Cobb County police heard gunfire last Dec. 22 when they arrived at the Tramore Apartments in Austell after answering an emergency call about a home invasion. Then they found three bodies. Herb Pritchard and his fiancee, Lela Alford, apparently died in a lovers' quarrel.
The third victim was Alford's daughter, 28-year-old private investigator Tanya Nooner. Her slaying was almost certainly a case of being in the wrong place at the wrong time.
Yet Nooner's death by gun violence was a sad irony, considering her most famous customer and the nature of the case upon which she was working: an anti-gun crusade launched by New York Mayor – and possible independent presidential candidate – Michael Bloomberg. The city's legal machine had hired Nooner to snare Georgia gun sellers whose firearms ended up in the hands of murderers, thugs and thieves in New York.
The investigator's work formed part of the foundation of twin lawsuits the Bloomberg administration has filed against gun dealers, some in New York but most in Georgia, Virginia and South Carolina. Since many of the guns are transported up Interstate 95 from the South to New York, the highway has earned an ominous moniker: "The Iron Pipeline."
At least two of the gun stores have shot back with countersuits – including one shop that was targeted by Nooner, Adventure Outdoors in Smyrna. Adding to the star appeal of the cases, Adventure Outdoors' lawyer in the countersuit is Bob Barr, a former congressman and outspoken civil libertarian.
The venerable "states' rights" debate between the North and South echoes in the duel over New York's use of undercover agents. There's a world of difference in how two regions of the United States view gun ownership. In Georgia and the rest of old Dixie, the right to own and brandish weapons – even the right to fire first when you feel threatened – is sanctified in custom and law. In New York and many other Northern cities, severe restrictions on gun ownership, especially handguns, are equally part of the culture.
"The origin of 90 percent of the guns used in New York crime is out of state," says John Feinblatt, Bloomberg's deputy in charge of gunning for gun dealers. "The truth is that Congress has tied the hands of the ATF [Bureau of Alcohol, Tobacco and Firearms] in enforcing the laws. We had no choice but to raise our voices about dealers who make illegal gun sales resulting in guns reaching the streets of New York City."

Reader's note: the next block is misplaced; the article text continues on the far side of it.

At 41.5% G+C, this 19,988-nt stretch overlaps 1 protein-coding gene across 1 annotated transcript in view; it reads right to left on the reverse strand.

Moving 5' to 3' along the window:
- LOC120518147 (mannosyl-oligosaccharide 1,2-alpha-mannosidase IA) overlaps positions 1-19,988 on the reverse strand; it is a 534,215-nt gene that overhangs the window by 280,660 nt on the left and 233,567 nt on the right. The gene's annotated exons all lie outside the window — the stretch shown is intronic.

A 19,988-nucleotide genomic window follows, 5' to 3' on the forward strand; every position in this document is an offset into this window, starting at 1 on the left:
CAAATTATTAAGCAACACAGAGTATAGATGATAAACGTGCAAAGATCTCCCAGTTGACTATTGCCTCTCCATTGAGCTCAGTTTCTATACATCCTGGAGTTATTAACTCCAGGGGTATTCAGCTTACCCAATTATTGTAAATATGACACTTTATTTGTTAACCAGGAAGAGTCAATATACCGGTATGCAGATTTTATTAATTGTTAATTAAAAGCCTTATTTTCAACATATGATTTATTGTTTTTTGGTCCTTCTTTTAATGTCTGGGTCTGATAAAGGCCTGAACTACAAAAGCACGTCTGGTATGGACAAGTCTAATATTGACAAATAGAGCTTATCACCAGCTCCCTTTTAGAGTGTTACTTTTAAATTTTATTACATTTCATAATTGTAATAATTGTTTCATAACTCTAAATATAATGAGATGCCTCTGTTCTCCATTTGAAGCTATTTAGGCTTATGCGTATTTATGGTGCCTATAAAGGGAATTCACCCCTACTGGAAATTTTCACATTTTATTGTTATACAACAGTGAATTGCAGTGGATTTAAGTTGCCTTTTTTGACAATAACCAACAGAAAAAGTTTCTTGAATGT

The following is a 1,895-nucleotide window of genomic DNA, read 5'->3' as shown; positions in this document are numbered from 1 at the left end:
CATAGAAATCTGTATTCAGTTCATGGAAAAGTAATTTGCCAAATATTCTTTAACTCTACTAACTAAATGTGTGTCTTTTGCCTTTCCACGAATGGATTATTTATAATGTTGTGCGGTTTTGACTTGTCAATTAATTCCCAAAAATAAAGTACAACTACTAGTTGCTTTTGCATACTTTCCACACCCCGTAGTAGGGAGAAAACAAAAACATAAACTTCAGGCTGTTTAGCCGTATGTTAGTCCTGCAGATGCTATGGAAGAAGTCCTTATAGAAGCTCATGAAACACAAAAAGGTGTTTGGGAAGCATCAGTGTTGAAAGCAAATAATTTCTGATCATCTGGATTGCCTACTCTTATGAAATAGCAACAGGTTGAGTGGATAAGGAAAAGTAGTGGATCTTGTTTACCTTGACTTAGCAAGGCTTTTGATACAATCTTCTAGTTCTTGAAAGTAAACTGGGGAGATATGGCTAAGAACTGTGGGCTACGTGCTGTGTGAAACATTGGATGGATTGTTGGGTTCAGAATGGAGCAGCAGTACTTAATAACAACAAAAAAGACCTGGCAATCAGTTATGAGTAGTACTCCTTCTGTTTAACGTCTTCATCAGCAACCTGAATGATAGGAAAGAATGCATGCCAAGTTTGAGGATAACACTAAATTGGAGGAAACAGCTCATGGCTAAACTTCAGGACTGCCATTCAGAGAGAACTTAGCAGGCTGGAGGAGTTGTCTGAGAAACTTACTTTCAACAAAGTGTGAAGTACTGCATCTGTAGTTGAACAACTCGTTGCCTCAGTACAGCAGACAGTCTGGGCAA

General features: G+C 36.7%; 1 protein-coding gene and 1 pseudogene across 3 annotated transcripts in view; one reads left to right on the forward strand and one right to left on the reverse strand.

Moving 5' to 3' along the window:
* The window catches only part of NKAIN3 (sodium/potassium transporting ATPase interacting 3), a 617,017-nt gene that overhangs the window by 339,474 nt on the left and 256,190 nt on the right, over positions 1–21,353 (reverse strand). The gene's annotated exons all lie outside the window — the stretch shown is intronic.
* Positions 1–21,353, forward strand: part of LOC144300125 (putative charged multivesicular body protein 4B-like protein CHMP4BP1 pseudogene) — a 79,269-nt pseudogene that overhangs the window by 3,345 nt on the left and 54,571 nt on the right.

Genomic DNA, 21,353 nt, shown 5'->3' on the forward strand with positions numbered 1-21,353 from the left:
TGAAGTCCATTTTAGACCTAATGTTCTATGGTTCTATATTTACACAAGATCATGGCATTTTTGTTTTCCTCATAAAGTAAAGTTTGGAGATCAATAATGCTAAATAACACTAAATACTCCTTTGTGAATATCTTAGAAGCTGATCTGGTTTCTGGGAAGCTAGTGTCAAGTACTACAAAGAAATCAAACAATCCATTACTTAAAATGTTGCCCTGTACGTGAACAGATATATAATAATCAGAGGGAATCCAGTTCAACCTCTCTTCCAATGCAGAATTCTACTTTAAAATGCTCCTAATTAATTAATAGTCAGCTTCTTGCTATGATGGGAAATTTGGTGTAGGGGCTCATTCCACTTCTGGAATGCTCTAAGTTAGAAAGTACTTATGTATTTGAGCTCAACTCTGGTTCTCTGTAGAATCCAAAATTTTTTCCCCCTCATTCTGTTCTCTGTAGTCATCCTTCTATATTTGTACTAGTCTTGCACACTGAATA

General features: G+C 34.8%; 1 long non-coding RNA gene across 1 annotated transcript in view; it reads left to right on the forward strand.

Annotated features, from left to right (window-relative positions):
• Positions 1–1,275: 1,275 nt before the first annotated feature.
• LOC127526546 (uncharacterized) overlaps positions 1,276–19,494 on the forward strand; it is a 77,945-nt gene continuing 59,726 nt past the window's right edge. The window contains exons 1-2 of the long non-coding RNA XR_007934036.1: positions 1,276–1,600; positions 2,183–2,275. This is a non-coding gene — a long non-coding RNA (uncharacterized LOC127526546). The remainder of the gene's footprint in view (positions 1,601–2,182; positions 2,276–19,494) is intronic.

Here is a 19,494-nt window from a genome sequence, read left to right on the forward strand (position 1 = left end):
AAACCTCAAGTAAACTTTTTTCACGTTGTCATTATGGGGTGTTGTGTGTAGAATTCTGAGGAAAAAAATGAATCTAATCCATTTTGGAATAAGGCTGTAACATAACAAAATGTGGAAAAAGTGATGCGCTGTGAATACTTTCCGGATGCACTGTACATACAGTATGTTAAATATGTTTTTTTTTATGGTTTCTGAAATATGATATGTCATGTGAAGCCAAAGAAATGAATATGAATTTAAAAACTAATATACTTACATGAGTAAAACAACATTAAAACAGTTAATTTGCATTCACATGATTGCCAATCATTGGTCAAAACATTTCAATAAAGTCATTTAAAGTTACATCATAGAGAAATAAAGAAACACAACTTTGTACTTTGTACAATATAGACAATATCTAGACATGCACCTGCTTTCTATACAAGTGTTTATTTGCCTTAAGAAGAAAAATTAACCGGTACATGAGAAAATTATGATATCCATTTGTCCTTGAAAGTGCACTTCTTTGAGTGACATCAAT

Barr counters that his client, Adventure Outdoors, has a long record of cooperating with the ATF – even turning in suspect gun buyers – and he derides Bloomberg's assault as "political grandstanding."
"This is primarily a matter of fundamental fairness," Barr says. "What right do New York officials have to come here and dictate how my client does his business?"
Fair or not, so far Bloomberg is the only one to put points on the board. Twelve of the 27 gun dealers sued by New York – and four of eight in Georgia – have settled with the city, essentially agreeing to upgrade their procedures for checking gun purchasers. Even Barr concedes the settlements are "problematic."
On the other hand, Bloomberg failed in an effort to enlist the U.S. Justice Department in his cause. The mayor had hoped his civil lawsuits would be augmented by federal criminal charges. In February, however, the department responded that the gun sales in question "do not rise to a level that would support a criminal prosecution." Moreover, Michael Battle, director of the Executive Office for U.S. Attorneys, warned Feinblatt in a letter of "potential legal liabilities ... when persons outside of law enforcement undertake actions typically reserved for law enforcement agents."
Battle even cautioned that "civilian efforts can unintentionally interrupt or jeopardize ongoing criminal investigations."
In a fracas that pits gun dealers, who view themselves as legitimate businessmen, against a powerful national politician, there's no shortage of vitriol. Barr denounces "rogue mayors" – Bloomberg and 200 others, including Atlanta's Shirley Franklin, who back New York's anti-gun initiatives. Bloomberg has called the gun dealers the city is suing "the worst of the worst," "a scourge on our society" and "bad apples."
On April 8, 2006, Tanya Nooner was operating undercover when she visited Adventure Outdoors on South Cobb Drive. It's not just a shop. It's a megastore that dispenses almost 500 guns a month -- more than 94,000 firearms over the last three decades -- to the well-armed citizenry of North Georgia. And, Bloomberg's lawyers argue, the store was peddling firearms to a few folks who shouldn't own guns, which is why Nooner was posing as a buyer shopping for a Glock 26 handgun.
Nooner attempted to make what in the gun trade is dubbed a "straw" purchase. That happens when someone who may be ineligible to own a gun uses another person to buy it. Straw purchases are a violation of federal law. Much of the 20 minutes' worth of paperwork involved in buying a gun is intended not only to weed out crooks and crazies, but also to scuttle sales to would-be buyers who intend to flip the guns to folks who have lost the right to be armed.
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